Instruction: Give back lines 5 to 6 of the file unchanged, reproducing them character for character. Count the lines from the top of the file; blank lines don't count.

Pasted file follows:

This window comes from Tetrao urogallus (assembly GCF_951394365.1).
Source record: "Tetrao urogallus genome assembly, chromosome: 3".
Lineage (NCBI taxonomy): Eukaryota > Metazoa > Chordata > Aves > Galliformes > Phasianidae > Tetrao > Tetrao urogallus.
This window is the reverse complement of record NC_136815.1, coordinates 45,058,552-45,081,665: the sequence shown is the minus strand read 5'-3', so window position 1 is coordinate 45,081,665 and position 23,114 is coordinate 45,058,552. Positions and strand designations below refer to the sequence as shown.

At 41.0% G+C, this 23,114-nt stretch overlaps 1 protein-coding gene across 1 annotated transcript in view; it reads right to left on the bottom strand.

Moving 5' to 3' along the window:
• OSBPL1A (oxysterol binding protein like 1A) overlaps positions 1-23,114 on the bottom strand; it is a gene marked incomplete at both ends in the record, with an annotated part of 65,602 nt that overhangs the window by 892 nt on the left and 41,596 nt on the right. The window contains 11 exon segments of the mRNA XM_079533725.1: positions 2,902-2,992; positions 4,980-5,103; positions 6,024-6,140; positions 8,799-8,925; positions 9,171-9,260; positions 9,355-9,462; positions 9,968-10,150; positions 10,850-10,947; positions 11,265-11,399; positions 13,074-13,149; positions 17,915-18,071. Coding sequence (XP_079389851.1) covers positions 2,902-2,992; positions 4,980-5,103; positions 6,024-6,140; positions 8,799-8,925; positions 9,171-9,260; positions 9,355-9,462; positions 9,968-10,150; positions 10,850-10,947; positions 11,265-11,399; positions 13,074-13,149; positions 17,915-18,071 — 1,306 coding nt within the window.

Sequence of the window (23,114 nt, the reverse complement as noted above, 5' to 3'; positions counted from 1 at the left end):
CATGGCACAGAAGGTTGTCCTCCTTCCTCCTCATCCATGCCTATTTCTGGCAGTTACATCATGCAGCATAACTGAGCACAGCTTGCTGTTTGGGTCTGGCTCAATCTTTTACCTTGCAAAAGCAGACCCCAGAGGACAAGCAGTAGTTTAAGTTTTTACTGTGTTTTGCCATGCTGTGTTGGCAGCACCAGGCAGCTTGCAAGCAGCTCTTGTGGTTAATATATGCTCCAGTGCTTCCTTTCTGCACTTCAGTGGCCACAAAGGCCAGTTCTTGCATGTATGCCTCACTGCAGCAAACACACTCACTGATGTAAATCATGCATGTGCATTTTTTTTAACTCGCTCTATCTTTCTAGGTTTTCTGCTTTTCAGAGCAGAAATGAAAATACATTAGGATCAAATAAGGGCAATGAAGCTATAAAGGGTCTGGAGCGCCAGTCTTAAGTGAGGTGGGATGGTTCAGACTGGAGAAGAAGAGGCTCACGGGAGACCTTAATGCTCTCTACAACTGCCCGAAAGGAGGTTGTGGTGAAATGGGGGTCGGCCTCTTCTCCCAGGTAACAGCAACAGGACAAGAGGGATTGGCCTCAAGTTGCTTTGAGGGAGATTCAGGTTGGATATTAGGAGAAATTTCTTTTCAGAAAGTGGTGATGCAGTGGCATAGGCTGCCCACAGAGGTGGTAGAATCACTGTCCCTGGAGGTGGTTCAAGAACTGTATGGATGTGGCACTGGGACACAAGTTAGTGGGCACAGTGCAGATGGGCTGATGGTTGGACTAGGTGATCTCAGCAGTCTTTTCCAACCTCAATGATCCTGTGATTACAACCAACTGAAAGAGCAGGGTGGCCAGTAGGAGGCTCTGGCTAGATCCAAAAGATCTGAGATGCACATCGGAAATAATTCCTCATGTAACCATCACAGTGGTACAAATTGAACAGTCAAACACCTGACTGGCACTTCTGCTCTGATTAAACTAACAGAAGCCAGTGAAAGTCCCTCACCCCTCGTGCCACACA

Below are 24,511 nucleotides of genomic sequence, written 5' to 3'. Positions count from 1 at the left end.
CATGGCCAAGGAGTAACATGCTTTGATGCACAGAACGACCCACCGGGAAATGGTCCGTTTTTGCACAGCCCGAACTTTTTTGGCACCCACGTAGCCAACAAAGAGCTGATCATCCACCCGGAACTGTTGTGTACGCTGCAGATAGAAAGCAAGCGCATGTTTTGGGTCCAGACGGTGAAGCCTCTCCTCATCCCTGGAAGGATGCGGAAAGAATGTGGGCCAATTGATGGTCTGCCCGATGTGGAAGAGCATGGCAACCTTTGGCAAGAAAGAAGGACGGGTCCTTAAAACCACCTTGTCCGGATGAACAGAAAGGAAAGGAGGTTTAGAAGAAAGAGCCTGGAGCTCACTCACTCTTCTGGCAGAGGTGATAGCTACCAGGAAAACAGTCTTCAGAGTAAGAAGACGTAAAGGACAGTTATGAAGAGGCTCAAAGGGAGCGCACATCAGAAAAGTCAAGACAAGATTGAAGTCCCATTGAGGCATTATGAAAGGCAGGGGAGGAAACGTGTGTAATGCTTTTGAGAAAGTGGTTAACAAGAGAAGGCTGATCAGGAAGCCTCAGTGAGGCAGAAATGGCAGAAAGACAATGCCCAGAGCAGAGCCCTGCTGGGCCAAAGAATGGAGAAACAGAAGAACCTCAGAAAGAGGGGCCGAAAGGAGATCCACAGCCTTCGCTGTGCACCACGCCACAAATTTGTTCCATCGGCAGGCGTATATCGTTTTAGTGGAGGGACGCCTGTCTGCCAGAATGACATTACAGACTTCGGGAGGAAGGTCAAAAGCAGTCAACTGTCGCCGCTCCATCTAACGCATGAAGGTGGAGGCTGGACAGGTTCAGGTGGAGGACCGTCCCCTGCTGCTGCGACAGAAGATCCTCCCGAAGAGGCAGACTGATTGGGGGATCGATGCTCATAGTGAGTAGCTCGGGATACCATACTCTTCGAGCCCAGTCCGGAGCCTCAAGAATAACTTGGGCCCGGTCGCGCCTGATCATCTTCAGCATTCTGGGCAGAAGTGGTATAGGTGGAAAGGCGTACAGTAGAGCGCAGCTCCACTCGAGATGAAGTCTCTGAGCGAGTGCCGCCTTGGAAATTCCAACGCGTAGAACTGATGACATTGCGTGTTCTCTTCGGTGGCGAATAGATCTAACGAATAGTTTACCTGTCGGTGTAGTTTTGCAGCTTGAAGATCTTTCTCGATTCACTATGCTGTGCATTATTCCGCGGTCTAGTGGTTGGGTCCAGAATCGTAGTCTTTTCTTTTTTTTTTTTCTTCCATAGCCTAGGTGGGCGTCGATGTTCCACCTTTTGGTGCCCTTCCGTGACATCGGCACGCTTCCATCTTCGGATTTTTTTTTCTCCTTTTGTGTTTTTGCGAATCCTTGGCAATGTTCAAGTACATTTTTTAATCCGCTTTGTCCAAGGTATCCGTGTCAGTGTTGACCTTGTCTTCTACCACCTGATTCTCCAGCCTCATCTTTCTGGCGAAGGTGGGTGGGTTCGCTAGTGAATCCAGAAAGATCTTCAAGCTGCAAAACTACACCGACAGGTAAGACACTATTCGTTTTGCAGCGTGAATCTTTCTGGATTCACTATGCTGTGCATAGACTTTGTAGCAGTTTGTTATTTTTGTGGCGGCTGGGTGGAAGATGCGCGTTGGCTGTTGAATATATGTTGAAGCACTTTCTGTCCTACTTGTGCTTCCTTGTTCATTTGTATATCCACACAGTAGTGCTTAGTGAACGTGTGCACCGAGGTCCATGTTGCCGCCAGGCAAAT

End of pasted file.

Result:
At 41.0% G+C, this 23,114-nt stretch overlaps 1 protein-coding gene across 1 annotated transcript in view; it reads right to left on the bottom strand.

Moving 5' to 3' along the window: